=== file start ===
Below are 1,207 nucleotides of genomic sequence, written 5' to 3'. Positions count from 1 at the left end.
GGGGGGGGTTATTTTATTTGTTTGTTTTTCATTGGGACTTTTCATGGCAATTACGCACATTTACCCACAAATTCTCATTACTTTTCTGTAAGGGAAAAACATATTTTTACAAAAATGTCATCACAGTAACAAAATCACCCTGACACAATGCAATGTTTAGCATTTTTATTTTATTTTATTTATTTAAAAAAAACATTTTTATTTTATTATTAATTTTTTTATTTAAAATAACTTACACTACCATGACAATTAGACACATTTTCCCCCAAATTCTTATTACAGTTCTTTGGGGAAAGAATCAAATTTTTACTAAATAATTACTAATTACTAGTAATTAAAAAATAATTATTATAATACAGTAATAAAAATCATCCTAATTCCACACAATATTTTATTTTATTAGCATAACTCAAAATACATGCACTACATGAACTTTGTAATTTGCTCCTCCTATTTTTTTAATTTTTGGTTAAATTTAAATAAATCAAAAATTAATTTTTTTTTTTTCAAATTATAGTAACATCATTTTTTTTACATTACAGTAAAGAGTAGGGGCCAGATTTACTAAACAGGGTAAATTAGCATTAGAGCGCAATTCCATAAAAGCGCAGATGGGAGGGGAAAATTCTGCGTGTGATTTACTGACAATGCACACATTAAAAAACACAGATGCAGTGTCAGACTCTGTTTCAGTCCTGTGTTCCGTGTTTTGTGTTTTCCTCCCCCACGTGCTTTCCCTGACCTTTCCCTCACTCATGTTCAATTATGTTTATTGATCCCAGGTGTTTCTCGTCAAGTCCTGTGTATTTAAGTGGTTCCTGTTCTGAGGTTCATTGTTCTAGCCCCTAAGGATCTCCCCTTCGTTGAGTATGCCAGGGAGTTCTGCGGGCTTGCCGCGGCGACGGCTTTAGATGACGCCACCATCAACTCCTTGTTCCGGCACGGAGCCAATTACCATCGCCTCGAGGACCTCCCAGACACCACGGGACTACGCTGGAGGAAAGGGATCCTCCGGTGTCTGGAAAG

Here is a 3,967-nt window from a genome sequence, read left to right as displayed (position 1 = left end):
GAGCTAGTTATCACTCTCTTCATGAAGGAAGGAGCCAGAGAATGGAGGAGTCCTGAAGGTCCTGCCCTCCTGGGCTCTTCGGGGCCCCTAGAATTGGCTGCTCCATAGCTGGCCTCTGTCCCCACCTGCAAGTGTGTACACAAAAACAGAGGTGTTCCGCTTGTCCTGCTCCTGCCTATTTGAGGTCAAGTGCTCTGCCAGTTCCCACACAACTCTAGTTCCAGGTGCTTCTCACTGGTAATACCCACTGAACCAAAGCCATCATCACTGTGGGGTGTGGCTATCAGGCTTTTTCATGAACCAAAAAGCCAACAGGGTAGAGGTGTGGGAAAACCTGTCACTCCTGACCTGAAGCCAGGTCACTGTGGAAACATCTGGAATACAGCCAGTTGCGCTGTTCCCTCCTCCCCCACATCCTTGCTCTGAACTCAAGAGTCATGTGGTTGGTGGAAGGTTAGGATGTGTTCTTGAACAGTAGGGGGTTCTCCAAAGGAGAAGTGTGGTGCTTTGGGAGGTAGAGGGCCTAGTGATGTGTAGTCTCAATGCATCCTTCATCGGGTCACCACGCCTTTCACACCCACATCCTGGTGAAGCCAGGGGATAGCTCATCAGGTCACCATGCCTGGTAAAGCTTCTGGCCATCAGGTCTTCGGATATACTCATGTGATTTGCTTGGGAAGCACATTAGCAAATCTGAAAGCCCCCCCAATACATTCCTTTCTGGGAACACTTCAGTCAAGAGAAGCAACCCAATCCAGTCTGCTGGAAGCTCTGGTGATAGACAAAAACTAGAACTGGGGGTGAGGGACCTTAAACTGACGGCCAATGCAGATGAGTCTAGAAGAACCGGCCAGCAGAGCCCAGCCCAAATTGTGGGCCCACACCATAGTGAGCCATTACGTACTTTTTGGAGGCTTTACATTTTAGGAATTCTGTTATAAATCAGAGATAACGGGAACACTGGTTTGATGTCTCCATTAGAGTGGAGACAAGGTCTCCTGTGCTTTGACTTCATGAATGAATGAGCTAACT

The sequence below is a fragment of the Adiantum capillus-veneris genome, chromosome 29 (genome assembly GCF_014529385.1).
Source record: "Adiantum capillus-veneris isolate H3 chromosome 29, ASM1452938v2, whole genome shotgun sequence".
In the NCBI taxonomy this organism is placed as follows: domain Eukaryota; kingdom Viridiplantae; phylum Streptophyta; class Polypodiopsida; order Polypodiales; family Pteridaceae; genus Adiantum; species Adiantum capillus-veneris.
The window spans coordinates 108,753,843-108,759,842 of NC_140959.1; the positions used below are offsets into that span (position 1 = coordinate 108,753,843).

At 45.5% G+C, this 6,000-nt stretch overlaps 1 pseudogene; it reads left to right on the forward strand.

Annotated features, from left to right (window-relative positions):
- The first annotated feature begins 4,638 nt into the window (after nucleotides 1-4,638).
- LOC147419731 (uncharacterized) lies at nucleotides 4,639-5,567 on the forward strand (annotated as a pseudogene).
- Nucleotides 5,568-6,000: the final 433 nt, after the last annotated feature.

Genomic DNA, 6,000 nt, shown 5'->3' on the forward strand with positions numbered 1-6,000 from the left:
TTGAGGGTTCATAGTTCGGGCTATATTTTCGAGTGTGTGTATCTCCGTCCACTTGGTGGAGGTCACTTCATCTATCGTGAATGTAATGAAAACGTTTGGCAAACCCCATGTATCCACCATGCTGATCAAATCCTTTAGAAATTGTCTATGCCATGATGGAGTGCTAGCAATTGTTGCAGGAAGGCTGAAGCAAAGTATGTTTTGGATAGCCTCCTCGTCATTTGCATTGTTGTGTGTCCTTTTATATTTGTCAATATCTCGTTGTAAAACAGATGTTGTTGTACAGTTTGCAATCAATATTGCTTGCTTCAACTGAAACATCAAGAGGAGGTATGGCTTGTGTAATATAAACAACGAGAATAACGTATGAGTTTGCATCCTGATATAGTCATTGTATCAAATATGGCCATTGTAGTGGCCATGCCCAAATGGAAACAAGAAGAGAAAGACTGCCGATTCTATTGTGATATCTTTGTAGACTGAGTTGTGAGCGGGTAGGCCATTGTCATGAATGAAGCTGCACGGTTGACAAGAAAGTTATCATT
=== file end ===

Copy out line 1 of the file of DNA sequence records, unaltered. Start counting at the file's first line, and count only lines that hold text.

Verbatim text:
Below are 1,207 nucleotides of genomic sequence, written 5' to 3'. Positions count from 1 at the left end.